In suing the California Insurance Commissioner on July 10, 2014, PacifiCare Life Insurance Company sought a writ of mandamus ordering the Commissioner to set aside his Decision and Order imposing a record $173 million penalty on PacifiCare (the Order). The Commissioner’s Order followed a three-year evidentiary hearing after which the administrative law judge recommended that PacifiCare be assessed a substantially smaller penalty of $11 million.
The Order stemmed from a targeted market conduct examination of PacifiCare’s claims handling practices that was allegedly initiated in response to the increase in complaints received by the Department following the 2005 merger of PacifiCare and UnitedHealth. The California Department of Insurance (CDI) contended that PacifiCare’s push for savings following the merger resulted in a total breakdown in customer service and claims administration.
PacifiCare’s suit asserted that the Commissioner and the CDI misinterpreted the Unfair Insurance Practices Act and the Fair Claims Settlement Practice Regulations. PacifiCare contested the Commissioner’s assertions that:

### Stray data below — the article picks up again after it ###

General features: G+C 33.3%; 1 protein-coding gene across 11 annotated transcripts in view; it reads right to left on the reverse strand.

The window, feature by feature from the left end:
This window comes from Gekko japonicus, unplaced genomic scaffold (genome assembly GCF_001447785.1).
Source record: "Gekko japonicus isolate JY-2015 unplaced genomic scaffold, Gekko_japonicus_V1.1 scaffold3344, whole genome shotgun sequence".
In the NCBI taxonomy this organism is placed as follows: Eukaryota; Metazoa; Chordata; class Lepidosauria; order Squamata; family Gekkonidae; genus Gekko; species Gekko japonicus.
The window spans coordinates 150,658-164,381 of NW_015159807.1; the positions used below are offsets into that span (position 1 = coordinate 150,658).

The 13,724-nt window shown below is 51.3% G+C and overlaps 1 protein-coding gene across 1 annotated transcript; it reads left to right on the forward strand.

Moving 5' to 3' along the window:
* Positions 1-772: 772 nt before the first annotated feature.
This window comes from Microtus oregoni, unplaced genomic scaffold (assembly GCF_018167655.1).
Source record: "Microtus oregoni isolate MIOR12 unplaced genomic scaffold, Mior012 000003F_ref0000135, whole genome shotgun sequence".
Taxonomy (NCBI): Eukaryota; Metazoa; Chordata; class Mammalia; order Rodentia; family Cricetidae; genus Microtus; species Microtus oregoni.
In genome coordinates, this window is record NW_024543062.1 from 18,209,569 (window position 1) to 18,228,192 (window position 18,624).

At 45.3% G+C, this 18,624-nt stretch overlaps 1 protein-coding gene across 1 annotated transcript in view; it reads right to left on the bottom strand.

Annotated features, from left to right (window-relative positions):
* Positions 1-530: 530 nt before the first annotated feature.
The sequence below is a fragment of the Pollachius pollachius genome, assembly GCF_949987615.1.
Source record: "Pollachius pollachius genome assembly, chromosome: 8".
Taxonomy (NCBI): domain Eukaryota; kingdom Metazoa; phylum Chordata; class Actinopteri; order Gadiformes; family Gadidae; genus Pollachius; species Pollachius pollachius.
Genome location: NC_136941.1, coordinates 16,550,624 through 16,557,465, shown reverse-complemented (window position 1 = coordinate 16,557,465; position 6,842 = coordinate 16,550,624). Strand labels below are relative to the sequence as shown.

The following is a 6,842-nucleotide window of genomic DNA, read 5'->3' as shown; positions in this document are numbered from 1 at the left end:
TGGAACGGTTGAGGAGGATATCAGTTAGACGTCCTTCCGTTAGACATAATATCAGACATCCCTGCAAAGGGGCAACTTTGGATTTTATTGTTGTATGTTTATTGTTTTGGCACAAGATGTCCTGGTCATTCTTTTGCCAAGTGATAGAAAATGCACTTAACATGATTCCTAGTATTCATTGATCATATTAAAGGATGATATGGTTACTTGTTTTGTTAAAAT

- Under California Insurance Code section 790.03(h), "there can be no ambiguity that the Legislature intends to punish single acts knowingly committed or acts performed with such frequency that they demonstrated a general business practice."
- Knowingly committed includes constructive knowledge, not just actual knowledge.
- "[C]ommitting the same violation over and over again indicates a ‘general business practice’" and frequency is not established by reference to tolerance thresholds in the National Association of Insurance Commissioners’ Market Regulation Handbook.
- A "willful act is one committed or omitted with a purpose or willingness to commit the act, or make the omission … It ‘does not require any intent to violate the law, or to injure another, or acquire any advantage.’"
- Section 790.035’s exception for "inadvertent" issuance, amendment, or servicing of a policy – under which multiple acts are viewed as a single act for purposes of assessing penalties – does not apply if the violation is repeated after notice, either constructive or actual.
- A licensee would need to adopt "remedial measures to correct its noncompliance, both retrospectively and prospectively," before remedial measures would be a mitigating factor.
- Good faith attempt to comply requires "that the actor have an actual and reasonable belief that it was complying with the law."
The interpretations in the Commissioner’s Order set forth the means by which the CDI may assess greater penalties for violations found in market conduct exams for any insurer in California.